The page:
Friday, February 20, 2009

Musica della sera...an all-Handel show, and with no puns!

The latest Musica della sera show is now up on the Internet to listen to on demand; see below for locating the link. This program will be available on demand until Thursday, February 26, 2009

Devoted to the music of George Frideric Händel (1685-1759), it includes violin sonatas, a harpsichord suite, concerti grossi, an organ concerto, and the Dixit Dominus (1707), a youthful choral work that shows off Handel's dazzling genius and mastery of musical forms.

You can see exactly what was played and who performed it by referring to the playlist (originally broadcast 2/19/2009).

George Frideric Handel, by Mercier, ca. 1720

My wife, Meera Collier-Mitchell, and I take turns hosting the classical radio program Musica della sera on Thursday evenings, 7-9:30 (PT). This week Nicholas hosted.

KUSP Radio is now offering On Demand downloads of its music programs. Peruse the calendar listing, with audio links, of The Shows Available. Click the one for Musica della sera Thursday night to hear our show.

Each broadcast is available for download until it is replaced by the subsequent week's program.

You can also stream KUSP live of course.

Saturday, February 14, 2009

Obama's Speech in Springfield, Honoring Lincoln's Bicentennial.

President Barack Obama delivered this speech in Springfield, Illinois, February 12, 2009.

If you missed it, I recommend you check it out. Skillful, eloquent, moving, unifying. Obama at his best.

Here is the video link courtesy MSNBC and Keith Olbermann.

Here is an excerpt:
I cannot know if I am right. But I suspect that his devotion to union came not from a belief that government always had the answer. It came not from a failure to understand our individual rights and responsibilities. This rugged rail-splitter, born in a log cabin of pioneer stock; who cleared a path through the woods as a boy; who lost a mother and a sister to the rigors of frontier life; who taught himself all he knew – this man, our first Republican President, knew, better than anyone, what it meant to pull yourself up by your bootstraps. He understood that strain of personal liberty and self-reliance at the heart of the American experience.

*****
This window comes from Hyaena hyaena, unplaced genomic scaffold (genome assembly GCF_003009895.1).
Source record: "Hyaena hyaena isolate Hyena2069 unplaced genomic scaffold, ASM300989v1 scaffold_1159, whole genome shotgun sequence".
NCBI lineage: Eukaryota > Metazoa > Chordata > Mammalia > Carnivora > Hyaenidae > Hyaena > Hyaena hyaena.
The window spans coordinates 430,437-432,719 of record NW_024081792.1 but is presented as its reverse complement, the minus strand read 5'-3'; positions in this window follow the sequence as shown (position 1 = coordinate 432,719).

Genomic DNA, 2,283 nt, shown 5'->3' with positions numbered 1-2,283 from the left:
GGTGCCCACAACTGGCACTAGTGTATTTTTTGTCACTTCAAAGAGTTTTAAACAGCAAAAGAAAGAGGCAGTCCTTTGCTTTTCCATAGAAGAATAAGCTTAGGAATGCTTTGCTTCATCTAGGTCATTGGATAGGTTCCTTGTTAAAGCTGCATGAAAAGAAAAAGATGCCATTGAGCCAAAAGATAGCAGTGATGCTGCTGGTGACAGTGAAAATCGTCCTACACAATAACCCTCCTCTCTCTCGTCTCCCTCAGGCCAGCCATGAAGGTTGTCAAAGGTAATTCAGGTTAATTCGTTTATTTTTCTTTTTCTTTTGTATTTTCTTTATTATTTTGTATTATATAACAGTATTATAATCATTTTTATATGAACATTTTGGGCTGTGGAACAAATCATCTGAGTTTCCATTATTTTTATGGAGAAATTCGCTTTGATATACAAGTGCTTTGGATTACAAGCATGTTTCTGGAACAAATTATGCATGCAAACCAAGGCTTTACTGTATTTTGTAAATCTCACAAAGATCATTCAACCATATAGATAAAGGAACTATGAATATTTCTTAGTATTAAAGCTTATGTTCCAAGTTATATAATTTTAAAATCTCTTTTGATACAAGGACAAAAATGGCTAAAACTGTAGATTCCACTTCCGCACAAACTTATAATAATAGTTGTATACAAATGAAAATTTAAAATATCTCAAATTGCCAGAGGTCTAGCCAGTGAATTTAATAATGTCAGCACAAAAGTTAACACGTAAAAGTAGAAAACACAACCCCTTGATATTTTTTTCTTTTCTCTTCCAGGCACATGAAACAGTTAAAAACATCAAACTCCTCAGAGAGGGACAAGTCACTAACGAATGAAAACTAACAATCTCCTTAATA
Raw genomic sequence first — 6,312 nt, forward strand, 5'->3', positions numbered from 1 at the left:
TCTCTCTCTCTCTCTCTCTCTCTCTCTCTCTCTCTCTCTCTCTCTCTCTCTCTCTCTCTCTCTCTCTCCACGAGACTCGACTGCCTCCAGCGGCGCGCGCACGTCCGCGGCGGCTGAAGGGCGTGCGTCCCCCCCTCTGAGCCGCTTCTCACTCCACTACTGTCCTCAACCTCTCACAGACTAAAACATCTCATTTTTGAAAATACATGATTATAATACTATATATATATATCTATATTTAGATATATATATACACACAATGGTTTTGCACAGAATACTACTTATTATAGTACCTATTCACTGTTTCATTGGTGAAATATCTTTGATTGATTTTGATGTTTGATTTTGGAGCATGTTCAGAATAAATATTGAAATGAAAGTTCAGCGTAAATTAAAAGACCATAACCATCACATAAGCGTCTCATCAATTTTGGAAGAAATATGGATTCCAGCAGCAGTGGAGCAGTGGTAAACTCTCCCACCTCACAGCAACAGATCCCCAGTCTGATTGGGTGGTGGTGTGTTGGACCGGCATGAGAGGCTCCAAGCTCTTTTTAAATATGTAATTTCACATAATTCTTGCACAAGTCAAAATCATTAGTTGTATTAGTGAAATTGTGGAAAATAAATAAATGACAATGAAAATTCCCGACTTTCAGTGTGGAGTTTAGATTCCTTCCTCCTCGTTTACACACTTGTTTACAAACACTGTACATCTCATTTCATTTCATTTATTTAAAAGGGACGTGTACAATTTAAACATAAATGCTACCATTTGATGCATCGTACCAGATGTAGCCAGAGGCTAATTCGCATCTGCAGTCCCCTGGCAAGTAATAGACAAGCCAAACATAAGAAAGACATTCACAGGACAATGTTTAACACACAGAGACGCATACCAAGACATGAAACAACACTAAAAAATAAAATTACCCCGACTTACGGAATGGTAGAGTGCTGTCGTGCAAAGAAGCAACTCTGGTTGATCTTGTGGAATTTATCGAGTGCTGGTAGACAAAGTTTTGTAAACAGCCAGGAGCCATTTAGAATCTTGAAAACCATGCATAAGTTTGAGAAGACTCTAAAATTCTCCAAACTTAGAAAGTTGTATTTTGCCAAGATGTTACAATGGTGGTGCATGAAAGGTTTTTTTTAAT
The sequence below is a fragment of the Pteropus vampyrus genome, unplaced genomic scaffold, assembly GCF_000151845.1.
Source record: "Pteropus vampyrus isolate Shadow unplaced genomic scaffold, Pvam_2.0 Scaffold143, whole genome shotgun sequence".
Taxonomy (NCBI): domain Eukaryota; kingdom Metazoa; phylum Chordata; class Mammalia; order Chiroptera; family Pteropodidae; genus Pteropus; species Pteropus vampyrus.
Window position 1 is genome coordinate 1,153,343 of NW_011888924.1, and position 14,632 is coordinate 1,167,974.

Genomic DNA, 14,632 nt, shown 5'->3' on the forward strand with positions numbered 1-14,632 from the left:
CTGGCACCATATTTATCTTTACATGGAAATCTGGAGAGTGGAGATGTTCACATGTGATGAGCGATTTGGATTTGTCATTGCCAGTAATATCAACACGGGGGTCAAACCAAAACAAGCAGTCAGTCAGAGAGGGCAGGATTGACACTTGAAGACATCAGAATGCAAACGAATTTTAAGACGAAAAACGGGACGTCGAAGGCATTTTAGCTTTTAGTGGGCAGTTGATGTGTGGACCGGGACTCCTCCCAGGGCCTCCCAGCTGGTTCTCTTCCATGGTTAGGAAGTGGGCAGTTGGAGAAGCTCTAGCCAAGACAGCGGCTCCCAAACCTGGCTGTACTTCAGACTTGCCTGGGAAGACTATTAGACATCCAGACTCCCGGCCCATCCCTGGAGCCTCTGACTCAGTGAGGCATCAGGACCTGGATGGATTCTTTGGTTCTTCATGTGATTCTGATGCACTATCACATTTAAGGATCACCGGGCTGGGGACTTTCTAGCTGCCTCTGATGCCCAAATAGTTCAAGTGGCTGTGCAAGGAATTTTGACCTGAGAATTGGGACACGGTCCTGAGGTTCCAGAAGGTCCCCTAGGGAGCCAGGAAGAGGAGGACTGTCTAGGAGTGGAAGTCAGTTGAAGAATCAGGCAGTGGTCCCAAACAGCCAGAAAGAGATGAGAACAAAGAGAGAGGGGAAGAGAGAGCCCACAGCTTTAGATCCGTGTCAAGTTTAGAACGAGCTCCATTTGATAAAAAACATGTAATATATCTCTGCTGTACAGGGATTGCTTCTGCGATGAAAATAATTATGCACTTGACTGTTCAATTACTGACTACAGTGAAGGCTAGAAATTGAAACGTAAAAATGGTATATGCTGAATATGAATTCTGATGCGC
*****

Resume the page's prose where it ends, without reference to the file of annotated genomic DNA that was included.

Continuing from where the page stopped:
But he also understood something else. He recognized that while each of us must do our part, work as hard as we can, and be as responsible as we can – in the end, there are certain things we cannot do on our own. There are certain things we can only do together. There are certain things only a union can do.

Only a union could harness the courage of our pioneers to settle the American west, which is why he passed a Homestead Act giving a tract of land to anyone seeking a stake in our growing economy.

Only a union could foster the ingenuity of our farmers, which is why he set up land-grant colleges that taught them how to make the most of their land while giving their children an education that let them dream the American dream.

Only a union could speed our expansion and connect our coasts with a transcontinental railroad, and so, even in the midst of civil war, he built one. He fueled new enterprises with a national currency, spurred innovation, and ignited America’s imagination with a national academy of sciences, believing we must, as he put it, add "the fuel of interest to the fire of genius in the discovery…of new and useful things." And on this day, that is also the bicentennial of Charles Darwin’s birth, let us renew that commitment to science and innovation once more

Only a union could serve the hopes of every citizen – to knock down the barriers to opportunity and give each and every person the chance to pursue the American dream. Lincoln understood what Washington understood when he led farmers, craftsmen, and shopkeepers to rise up against an empire. What Roosevelt understood when he lifted us from Depression, built an arsenal of democracy, and created the largest middle-class in history with the GI Bill. It’s what Kennedy understood when he sent us to the moon.